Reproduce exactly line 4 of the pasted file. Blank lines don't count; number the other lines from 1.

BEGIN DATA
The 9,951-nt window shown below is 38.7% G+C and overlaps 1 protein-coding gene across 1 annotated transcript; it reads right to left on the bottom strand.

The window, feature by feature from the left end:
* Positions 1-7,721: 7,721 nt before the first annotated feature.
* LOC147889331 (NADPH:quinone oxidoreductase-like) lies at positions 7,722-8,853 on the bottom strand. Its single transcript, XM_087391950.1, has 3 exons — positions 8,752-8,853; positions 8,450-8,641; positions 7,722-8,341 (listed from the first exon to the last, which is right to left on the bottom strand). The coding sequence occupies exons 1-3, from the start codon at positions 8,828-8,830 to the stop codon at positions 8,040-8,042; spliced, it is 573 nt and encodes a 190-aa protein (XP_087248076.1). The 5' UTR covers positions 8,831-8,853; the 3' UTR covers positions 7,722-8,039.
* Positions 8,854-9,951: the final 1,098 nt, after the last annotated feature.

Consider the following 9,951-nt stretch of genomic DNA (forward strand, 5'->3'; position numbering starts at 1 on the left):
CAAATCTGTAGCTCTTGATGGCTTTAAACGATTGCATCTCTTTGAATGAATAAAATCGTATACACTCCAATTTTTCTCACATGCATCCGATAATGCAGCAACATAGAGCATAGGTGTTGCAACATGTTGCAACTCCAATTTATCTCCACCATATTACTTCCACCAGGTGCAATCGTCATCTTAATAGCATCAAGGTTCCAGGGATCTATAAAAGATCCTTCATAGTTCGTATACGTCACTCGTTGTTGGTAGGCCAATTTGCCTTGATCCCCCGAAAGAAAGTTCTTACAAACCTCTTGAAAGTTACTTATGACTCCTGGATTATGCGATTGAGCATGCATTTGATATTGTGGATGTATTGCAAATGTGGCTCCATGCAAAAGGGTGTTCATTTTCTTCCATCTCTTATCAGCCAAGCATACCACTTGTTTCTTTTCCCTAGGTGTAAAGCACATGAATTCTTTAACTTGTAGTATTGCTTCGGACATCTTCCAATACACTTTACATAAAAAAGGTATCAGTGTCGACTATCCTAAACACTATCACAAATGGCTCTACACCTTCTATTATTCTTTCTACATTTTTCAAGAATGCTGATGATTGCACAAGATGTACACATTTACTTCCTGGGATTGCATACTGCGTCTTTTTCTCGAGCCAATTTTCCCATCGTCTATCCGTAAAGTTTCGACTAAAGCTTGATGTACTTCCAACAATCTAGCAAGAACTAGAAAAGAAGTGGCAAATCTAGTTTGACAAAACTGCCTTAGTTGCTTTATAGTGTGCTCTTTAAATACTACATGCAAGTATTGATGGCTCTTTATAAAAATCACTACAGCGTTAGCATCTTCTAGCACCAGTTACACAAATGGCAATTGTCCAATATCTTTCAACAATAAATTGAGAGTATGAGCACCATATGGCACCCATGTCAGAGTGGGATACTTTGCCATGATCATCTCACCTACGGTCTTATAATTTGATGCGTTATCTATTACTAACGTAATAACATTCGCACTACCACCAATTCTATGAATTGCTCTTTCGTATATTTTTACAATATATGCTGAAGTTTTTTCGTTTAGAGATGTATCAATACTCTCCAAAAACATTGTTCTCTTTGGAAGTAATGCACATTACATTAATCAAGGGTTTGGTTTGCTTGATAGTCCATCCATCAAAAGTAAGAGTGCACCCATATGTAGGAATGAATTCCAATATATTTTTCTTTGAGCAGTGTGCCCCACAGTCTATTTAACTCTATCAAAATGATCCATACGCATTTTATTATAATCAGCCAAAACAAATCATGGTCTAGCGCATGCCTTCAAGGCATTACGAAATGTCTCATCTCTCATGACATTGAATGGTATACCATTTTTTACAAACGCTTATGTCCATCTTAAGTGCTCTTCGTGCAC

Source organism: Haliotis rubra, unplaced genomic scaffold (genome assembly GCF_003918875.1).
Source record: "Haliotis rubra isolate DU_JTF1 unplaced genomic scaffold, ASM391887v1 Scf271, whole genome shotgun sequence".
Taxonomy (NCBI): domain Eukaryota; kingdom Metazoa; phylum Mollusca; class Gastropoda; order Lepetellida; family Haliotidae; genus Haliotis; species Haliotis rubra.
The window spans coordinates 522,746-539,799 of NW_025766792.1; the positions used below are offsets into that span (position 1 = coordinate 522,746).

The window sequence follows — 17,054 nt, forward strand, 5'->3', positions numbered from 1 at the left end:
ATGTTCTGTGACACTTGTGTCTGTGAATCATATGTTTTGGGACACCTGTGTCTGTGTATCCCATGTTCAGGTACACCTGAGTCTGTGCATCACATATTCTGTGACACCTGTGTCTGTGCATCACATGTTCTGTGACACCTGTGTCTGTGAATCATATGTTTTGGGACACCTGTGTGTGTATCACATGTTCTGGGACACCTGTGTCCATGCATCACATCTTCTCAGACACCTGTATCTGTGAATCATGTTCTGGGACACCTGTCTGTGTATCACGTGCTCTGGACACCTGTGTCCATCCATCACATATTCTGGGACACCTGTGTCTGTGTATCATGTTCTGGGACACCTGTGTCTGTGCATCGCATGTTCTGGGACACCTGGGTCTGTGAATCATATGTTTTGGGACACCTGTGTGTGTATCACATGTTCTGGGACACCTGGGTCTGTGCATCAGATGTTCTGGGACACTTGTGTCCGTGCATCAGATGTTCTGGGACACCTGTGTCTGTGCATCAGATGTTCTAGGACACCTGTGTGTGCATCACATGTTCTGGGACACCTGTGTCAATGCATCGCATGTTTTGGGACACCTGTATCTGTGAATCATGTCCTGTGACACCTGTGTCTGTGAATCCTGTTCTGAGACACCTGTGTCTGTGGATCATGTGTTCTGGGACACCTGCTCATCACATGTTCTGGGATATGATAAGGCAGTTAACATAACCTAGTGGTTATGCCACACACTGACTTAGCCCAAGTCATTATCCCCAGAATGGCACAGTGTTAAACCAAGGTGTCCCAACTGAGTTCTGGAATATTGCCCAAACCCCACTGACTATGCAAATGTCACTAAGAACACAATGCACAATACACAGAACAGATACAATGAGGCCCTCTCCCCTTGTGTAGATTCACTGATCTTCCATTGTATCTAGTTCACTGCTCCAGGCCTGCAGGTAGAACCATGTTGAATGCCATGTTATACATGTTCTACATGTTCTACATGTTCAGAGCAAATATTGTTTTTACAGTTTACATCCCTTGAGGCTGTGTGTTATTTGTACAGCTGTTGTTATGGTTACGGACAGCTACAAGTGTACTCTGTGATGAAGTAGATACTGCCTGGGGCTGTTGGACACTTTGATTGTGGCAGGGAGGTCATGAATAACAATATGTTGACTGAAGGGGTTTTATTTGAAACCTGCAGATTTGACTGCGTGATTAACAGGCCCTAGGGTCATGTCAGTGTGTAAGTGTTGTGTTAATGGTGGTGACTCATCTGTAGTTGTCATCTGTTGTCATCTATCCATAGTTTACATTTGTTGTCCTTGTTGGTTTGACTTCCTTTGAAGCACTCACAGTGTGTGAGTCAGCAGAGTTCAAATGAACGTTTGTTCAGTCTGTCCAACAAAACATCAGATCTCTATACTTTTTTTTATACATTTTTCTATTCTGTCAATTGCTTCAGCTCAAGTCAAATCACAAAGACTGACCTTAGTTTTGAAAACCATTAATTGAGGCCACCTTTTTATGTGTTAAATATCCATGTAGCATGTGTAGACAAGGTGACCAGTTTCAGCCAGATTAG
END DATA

* LOC147889331 (NADPH:quinone oxidoreductase-like) lies at positions 7,722-8,853 on the bottom strand. Its single transcript, XM_087391950.1, has 3 exons — positions 8,752-8,853; positions 8,450-8,641; positions 7,722-8,341 (listed from the first exon to the last, which is right to left on the bottom strand). The coding sequence occupies exons 1-3, from the start codon at positions 8,828-8,830 to the stop codon at positions 8,040-8,042; spliced, it is 573 nt and encodes a 190-aa protein (XP_087248076.1). The 5' UTR covers positions 8,831-8,853; the 3' UTR covers positions 7,722-8,039.